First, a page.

More Reading the World
I’ve been thinking about the many speeches and reunited friends that I came across at the Reading the World conference.
Rita Williams-Garcia's keynote speech, “Getting Off the Block,” was about getting out of your comfort zone, your block, physically and emotionally. As Page mentioned, I had a chance to see a side of Rita that I don’t often see… Rita as a young girl, from a military family, packed up in the car, dealing with racism and moving from coast to coast. For her, one fear that loomed large was the fear of coming home to a house all packed up and ready to leave.
While living in Seaside, CA, Rita told how her class had “traveled” to Japan. They did this by learning all they could about Japanese culture and customs. And when the US dropped the bomb on Hiroshima to end WWII, Rita said her class cried with them, they cried for the people of Japan, the people they had recently “met.”
Sarah Ellis brought the conference to a close with a “Synthesis of Reading the World.” She marveled and mused on how we all traveled there, by plane, taxi, BART, to gather to celebrate books for young people. (like how we do for our Res!) How all things, from the Kabuki Hot Springs schedule (found in her hotel room, Miyako Hotel in Japantown) to goddesses on stage (a reading by Doris Orgel), and the power of letter-writing (Alma Flor Ada speech) connects and energizes us.
In addition to Rita and Sarah, Naomi Shihab Nye was also a keynote speaker. She blew me away…
Naomi spoke about the power of the possible switch of perspective in our stories, of making mistakes and gaining redemption when you least expect it. She told this story:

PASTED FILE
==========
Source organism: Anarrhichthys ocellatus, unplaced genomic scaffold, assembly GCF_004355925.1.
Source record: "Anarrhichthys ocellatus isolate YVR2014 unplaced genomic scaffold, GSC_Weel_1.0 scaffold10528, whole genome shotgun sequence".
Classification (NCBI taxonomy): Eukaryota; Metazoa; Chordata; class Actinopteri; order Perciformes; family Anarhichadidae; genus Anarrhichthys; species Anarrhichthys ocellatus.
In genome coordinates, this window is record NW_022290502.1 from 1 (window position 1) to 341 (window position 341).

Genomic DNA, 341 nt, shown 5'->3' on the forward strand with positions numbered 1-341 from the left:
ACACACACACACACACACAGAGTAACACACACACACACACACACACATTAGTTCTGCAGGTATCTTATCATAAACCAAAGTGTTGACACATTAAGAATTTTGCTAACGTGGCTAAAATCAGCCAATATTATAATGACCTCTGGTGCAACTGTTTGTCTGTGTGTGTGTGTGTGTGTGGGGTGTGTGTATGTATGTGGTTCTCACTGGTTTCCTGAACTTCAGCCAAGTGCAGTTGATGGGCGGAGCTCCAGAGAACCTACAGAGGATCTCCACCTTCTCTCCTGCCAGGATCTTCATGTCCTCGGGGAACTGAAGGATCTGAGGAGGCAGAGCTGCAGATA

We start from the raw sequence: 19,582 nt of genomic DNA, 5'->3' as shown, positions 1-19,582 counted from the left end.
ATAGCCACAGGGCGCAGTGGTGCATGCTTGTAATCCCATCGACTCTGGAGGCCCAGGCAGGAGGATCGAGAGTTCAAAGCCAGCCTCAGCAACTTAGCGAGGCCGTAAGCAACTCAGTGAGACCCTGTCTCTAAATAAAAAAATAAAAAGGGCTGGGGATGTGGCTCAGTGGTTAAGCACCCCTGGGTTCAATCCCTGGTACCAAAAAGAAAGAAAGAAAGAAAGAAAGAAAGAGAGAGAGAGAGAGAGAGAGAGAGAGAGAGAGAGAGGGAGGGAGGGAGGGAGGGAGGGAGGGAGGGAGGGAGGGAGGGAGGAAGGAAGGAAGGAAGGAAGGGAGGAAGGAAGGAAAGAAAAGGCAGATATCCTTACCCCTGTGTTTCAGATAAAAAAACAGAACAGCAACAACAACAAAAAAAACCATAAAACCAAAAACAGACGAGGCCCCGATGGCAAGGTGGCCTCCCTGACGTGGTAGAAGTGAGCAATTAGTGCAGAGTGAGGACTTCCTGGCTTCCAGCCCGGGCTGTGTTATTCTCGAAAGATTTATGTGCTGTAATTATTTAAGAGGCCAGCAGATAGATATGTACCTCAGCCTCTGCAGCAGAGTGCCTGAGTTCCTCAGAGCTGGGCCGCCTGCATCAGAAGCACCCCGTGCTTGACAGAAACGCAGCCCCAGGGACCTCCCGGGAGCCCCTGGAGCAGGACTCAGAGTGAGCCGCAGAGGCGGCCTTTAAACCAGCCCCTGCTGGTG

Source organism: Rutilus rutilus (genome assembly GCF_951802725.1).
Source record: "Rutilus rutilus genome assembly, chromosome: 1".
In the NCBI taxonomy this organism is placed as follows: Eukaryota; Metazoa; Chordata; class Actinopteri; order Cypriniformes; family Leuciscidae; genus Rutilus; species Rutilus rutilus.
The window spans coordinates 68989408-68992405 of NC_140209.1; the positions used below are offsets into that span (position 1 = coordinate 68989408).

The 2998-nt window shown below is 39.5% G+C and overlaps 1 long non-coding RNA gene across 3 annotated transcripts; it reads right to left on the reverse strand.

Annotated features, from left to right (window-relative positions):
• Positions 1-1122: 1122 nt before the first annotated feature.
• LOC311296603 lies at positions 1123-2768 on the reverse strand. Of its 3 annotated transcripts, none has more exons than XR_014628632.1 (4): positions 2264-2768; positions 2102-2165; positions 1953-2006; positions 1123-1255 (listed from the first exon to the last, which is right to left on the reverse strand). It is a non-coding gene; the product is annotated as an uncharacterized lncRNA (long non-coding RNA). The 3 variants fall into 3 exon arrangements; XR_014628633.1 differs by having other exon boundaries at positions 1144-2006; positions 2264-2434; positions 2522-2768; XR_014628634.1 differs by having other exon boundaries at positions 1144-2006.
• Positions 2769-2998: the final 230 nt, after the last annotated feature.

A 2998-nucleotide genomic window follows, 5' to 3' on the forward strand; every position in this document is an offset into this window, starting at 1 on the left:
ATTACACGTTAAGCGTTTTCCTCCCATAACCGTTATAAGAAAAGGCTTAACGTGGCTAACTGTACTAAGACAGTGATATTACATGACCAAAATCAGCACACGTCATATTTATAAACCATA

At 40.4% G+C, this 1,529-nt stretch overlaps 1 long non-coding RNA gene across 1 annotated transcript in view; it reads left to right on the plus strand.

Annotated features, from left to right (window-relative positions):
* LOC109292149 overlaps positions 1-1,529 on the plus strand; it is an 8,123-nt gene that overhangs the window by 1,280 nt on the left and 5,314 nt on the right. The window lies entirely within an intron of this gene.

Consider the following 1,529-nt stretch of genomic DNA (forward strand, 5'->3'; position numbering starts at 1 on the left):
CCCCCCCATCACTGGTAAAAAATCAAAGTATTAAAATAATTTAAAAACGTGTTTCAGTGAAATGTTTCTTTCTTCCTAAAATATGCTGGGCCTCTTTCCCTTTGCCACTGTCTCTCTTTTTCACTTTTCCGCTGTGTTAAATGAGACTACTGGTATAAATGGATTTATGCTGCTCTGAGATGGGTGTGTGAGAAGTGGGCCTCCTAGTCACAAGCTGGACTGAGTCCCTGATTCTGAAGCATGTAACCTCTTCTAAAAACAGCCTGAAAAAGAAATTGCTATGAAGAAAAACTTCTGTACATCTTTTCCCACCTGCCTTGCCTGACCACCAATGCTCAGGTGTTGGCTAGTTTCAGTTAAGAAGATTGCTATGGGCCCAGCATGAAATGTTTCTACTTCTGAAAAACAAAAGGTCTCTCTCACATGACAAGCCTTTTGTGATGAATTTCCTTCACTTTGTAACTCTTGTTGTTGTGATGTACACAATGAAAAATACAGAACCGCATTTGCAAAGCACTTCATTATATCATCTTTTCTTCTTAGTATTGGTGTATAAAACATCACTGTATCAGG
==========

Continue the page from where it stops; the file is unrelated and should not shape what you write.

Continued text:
Once Naomi mistook someone’s house for a museum. I missed how she ended up in this house, but she and a friend walked in, thinking the house was a museum, wondered why nothing was tagged or marked, and looked around at the objects in total awe. Soon she realized it was someone’s home after the owners asked her- hello? What are you doing here?
She was so embarrassed and never told anyone. A few years later, a young man came up to her and asked if she had walked into a home once and thought it was a museum. Naomi said yes, but how did he know? The young man turned out to be the homeowners’ son, a teen back then. He had always wanted to thank her because, from that day, he saw his parents in a different light; he began to see how special his parents were because Naomi, a stranger, had seen the special-ness in the things they “collected”. She thought she had made a terrible, embarrassing mistake and wanted to forget the whole thing. But to her surprise, the mistake turned out to be something more, not just for herself, but for a stranger as well.
I’m not doing justice to the story; you had to be there. Sniffles, reaching for Kleenex all around. Naomi is such a bold speaker… she speaks with frankness and enthusiasm, and with such reverence for the written word & for young people.
Sarah had the brilliant idea to have Naomi as a guest writer at VCFA. I agree; her writing and stories would inspire. This week, I’m reading Naomi’s book of poems for girls, A MAZE ME. I’m sure you all have read her poetry and novels.
I felt lucky to hang with VCFA folks and I didn’t have to leave home!
Ok, guess I did my writing for this morning.
1 day ago